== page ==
With just one week remaining between today and the July 31st non-waiver trade deadline, one of two things appear to be certain. Either the Cincinnati Reds and their recent run of good play have taken many of their would-be trade candidates off the block, or the front office combo of GM Nick Krall and President of Baseball Operations Dick Williams have learned from mentor Walt Jocketty how to keep all potential transactions completely leak-free under lock and key.
In other words, there are very few rumors surrounding the Reds at the moment. The furor over potentially trading Scooter Gennett has long since died down, perhaps due to the presence on the market of Brian Dozier, Asdrubal Cabrera, etc., and perhaps due to the fact that he just might not be moved after all. The same can be said for reliever Raisel Iglesias, whose combination of talent and cheap team control made him an obvious target should the Reds continue to stall, lose, and rebuild, but there has been barely a whisper regarding him of late, either. There’s nothing on Adam Duvall despite the emergence of Jesse Winker, nothing on Billy Hamilton despite him being linked to several teams last winter, and certainly nothing of note on the glut of solid bullpen options the Reds have cleverly cobbled together on the cheap.
The one name who still seems to be available is starter Matt Harvey, however, he being the lone player on the roster who will be a free agent at season’s end. Yesterday, ESPN’s Jerry Crasnick reported that both the Milwaukee Brewers and Seattle Mariners have inquired about his services, and both sure seem like logical fits at the moment.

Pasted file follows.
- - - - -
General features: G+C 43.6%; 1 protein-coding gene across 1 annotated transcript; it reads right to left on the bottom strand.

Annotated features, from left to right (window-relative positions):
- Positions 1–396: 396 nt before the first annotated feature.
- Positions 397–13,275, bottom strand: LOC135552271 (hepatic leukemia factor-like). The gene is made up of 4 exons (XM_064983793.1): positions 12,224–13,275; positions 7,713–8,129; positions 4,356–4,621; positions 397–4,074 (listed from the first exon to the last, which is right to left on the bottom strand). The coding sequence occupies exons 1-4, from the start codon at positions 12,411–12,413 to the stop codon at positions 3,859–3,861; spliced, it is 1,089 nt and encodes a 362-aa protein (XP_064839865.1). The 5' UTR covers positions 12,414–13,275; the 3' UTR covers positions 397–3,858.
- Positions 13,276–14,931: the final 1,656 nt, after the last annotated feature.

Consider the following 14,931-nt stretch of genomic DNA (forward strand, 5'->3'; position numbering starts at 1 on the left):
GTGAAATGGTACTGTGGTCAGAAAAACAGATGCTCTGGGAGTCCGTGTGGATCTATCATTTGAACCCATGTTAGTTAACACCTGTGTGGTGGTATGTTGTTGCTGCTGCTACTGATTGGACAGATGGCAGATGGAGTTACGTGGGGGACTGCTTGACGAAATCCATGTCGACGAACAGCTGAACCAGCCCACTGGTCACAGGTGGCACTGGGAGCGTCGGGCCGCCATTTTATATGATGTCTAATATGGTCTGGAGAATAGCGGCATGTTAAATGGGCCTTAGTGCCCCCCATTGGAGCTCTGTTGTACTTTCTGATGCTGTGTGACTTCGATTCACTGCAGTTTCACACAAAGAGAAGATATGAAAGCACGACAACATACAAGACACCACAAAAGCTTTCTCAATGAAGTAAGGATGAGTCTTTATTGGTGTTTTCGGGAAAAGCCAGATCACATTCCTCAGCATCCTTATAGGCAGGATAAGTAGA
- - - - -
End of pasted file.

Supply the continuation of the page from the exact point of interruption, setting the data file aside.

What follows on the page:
Talked to some executives, and the #Brewers and #Mariners came up as potential fits for Matt Harvey. I heard they’ve inquired. But there are a lot of other starting options out there. https://t.co/Yohnkvw87s— Jerry Crasnick (@jcrasnick) July 23, 2018
Milwaukee, of course, has been without the services of Jimmy Nelson all season, just a year removed from his breakout campaign, and when and how well he returns remain large questions. Behind him, Chase Anderson has pitched better of late, but the cobbled together cadre of Zach Davies, Junior Guerra, and Brent Suter all currently sit on the 10-day DL, with Suter having just blown out his UCL. That leaves only veteran journeyman Jhouly Chacin as a regular starter, and considering he’s hardly a lock to continue ace-ing, there’s a pretty clear need for an upgrade to their rotation. Harvey, then, not only looks like a natural fit as the Brewers barrel towards a playoff chase, but he might also be the right mix of solid starter and farm-saver, as Milwaukee conceivably wouldn’t have to re-empty their prospect horde after already doing so to land OF Christian Yelich just last winter.
As for Seattle, Harvey would conceivably be a decent, albeit marginal upgrade, and would certainly provide depth to a rotation that’s seen four pitchers each log 20 starts with the fifth spot in the rotation a bit murky. James Paxton is their ace and anchor, and while he’s on the 10-day DL with back issues, he should return soon - though his previous injury history might be partially why GM Jerry DiPoto is on the search for more arms. Felix Hernandez is still around, although his 5.11 ERA and down velocity makes him hardly the ace he once was in his Hall of Fame caliber career, which leaves Mike Leake-type Mike Leake and 26 year old Marco Gonzales as rotation regulars alongside Wade LeBlanc. Gonzales, though, is already at 119.2 IP after missing all of 2016 due to Tommy John surgery and threw just 126.1 total innings across all levels last year, so his availability down the stretch and in the playoffs could be an issue. A similar issue could pop up with LeBlanc, a converted reliever who threw just 68 IP - all in relief - in 2017.
There will surely be other suitors for Harvey, especially since the rental starter market is otherwise co-headlined only by struggling mid-30’s starters Cole Hamels and J.A. Happ. The Washington Nationals have been connected with each, the Atlanta Braves have been publicly seeking rotation upgrades (though perhaps not rentals), and even the New York Yankees and Boston Red Sox could conceivably find a place for Harvey in their playoff pushes.
From the Reds perspective, one thing remains clear: Matt Harvey is most certainly going to be traded. Let’s just hope they pick the right underappreciated, overlooked prospect to get in return.